In a unanimous decision, the justices overturned a B.C. Court of Appeal ruling that ordered a new trial in the case.
They also upheld the $4 million in damages awarded to a boy and his mother after he was born brain damaged in May 2001.
The appeal court ordered the new trial because the judge lifted 321 paragraphs of his 368-paragraph decision straight from the written submissions of the boy's lawyers, mostly without attribution.
Chief Justice Beverley McLachlin, writing for the court, says that doesn't warrant a new trial in the case. Copying material does not, by itself, render a judgment unfair.
"I conclude that while it is desirable that judges express their conclusions in their own words, incorporating substantial amounts of material from submissions or other legal sources into reasons for judgment does not without more permit the decision to be set aside,"she wrote.
She said judicial copying is a long-standing and accepted practice.
"It may not be best practice for judges to bulk up their judgments with great swaths of borrowed material," she went on.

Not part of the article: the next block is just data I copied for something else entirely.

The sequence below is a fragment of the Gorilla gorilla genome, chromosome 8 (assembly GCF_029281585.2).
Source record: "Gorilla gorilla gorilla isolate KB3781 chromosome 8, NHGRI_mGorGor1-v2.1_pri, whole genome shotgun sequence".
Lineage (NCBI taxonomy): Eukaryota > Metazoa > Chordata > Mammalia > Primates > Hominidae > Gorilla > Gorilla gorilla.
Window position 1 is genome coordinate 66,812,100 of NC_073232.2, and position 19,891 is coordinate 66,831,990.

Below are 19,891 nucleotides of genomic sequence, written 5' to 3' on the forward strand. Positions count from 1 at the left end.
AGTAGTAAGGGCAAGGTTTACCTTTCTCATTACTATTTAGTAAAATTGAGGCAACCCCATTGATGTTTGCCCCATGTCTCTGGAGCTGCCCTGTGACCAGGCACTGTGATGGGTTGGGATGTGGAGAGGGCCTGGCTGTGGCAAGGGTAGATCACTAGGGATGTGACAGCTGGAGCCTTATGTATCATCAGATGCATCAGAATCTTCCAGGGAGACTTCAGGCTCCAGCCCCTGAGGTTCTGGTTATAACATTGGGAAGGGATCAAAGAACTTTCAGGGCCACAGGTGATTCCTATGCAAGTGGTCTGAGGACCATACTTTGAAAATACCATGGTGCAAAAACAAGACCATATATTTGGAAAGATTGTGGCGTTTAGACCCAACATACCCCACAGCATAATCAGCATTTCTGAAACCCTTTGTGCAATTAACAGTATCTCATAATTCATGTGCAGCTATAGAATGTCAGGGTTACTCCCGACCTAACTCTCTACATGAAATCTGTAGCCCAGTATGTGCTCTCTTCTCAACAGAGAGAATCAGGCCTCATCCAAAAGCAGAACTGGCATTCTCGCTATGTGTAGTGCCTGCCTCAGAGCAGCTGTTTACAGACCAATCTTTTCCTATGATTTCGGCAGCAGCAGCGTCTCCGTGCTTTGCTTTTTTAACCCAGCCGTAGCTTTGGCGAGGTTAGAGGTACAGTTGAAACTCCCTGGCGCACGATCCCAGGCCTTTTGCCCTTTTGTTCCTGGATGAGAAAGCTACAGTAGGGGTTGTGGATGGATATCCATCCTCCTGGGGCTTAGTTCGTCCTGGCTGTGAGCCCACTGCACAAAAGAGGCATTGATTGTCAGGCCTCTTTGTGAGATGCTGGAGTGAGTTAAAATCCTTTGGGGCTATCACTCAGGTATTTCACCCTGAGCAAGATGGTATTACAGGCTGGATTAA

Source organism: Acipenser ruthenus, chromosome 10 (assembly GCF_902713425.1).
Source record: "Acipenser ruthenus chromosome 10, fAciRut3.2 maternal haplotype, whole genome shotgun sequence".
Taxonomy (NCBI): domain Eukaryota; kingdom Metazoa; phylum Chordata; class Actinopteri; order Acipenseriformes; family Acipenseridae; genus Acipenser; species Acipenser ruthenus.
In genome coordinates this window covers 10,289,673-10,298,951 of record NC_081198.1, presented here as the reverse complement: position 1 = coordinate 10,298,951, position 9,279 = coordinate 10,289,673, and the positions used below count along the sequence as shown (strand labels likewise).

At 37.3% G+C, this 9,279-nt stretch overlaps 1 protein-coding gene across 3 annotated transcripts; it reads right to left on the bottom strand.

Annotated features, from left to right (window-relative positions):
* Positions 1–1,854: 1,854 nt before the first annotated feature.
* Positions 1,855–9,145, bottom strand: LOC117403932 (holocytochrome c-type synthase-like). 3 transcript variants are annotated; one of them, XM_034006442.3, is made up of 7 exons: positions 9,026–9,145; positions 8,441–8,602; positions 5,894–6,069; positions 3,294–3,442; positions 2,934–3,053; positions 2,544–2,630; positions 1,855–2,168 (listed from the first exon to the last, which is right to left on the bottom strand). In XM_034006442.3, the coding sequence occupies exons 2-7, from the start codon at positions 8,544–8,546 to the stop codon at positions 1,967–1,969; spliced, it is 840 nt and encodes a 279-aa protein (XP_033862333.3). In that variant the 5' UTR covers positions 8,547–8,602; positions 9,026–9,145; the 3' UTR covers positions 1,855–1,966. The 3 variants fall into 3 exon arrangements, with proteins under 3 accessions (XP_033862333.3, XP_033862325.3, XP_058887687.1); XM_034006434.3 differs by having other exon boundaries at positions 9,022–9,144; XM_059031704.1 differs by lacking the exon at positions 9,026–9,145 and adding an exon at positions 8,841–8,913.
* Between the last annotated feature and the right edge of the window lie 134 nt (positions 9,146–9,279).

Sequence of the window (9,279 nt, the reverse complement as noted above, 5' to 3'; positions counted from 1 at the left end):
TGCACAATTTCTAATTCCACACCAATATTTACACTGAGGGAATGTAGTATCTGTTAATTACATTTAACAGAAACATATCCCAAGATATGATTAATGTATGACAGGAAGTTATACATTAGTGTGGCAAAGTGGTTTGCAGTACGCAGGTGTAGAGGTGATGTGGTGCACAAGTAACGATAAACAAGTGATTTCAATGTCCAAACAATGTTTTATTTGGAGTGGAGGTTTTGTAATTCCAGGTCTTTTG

"But the fact remains that borrowed prose, attributed or otherwise, does not, without more, establish that the judge has failed to come to grips with the issues required to be decided."
She said legal rulings are often assembled from various sources, without attracting accusations of plagiarism.
"Judgments routinely incorporate phrases and paragraphs from a variety of sources, such as decided cases, legal treatises, pleadings, and arguments of the parties," she wrote.
"Appellate judges may incorporate paragraphs borrowed from another judge on the case or from a helpful law clerk. Often the sources are acknowledged, but often they are not.
"Whether acknowledged or not, they are an accepted part of the judgment-writing process and do not, without more, render the proceeding unfair."